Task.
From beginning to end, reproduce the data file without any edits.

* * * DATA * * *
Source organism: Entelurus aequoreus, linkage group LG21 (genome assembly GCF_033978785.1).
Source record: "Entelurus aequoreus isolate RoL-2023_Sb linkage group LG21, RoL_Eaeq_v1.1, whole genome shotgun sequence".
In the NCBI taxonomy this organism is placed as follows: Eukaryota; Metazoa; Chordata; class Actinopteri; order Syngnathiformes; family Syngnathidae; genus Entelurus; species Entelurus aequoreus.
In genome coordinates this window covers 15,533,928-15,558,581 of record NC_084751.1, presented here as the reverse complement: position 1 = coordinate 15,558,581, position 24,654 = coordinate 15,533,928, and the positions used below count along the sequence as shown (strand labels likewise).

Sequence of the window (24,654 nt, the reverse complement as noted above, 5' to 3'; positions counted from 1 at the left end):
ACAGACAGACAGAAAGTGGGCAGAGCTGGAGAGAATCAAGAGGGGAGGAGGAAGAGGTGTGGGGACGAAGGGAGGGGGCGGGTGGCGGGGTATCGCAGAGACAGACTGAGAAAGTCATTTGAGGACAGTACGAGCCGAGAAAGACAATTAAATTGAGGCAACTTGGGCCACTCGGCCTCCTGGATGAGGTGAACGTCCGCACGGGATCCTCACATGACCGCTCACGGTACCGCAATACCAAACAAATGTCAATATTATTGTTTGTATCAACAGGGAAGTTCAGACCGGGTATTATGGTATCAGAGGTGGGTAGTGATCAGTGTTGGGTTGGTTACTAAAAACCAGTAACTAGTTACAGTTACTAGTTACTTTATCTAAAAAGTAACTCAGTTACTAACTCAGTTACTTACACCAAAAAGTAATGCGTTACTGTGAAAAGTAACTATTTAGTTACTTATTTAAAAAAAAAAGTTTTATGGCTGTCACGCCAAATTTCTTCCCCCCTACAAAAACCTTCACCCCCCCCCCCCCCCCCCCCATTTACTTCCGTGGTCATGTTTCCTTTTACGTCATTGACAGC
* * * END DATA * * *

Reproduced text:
Source organism: Entelurus aequoreus, linkage group LG21 (genome assembly GCF_033978785.1).
Source record: "Entelurus aequoreus isolate RoL-2023_Sb linkage group LG21, RoL_Eaeq_v1.1, whole genome shotgun sequence".
In the NCBI taxonomy this organism is placed as follows: Eukaryota; Metazoa; Chordata; class Actinopteri; order Syngnathiformes; family Syngnathidae; genus Entelurus; species Entelurus aequoreus.
In genome coordinates this window covers 15,533,928-15,558,581 of record NC_084751.1, presented here as the reverse complement: position 1 = coordinate 15,558,581, position 24,654 = coordinate 15,533,928, and the positions used below count along the sequence as shown (strand labels likewise).

Sequence of the window (24,654 nt, the reverse complement as noted above, 5' to 3'; positions counted from 1 at the left end):
ACAGACAGACAGAAAGTGGGCAGAGCTGGAGAGAATCAAGAGGGGAGGAGGAAGAGGTGTGGGGACGAAGGGAGGGGGCGGGTGGCGGGGTATCGCAGAGACAGACTGAGAAAGTCATTTGAGGACAGTACGAGCCGAGAAAGACAATTAAATTGAGGCAACTTGGGCCACTCGGCCTCCTGGATGAGGTGAACGTCCGCACGGGATCCTCACATGACCGCTCACGGTACCGCAATACCAAACAAATGTCAATATTATTGTTTGTATCAACAGGGAAGTTCAGACCGGGTATTATGGTATCAGAGGTGGGTAGTGATCAGTGTTGGGTTGGTTACTAAAAACCAGTAACTAGTTACAGTTACTAGTTACTTTATCTAAAAAGTAACTCAGTTACTAACTCAGTTACTTACACCAAAAAGTAATGCGTTACTGTGAAAAGTAACTATTTAGTTACTTATTTAAAAAAAAAAGTTTTATGGCTGTCACGCCAAATTTCTTCCCCCCTACAAAAACCTTCACCCCCCCCCCCCCCCCCCCCATTTACTTCCGTGGTCATGTTTCCTTTTACGTCATTGACAGC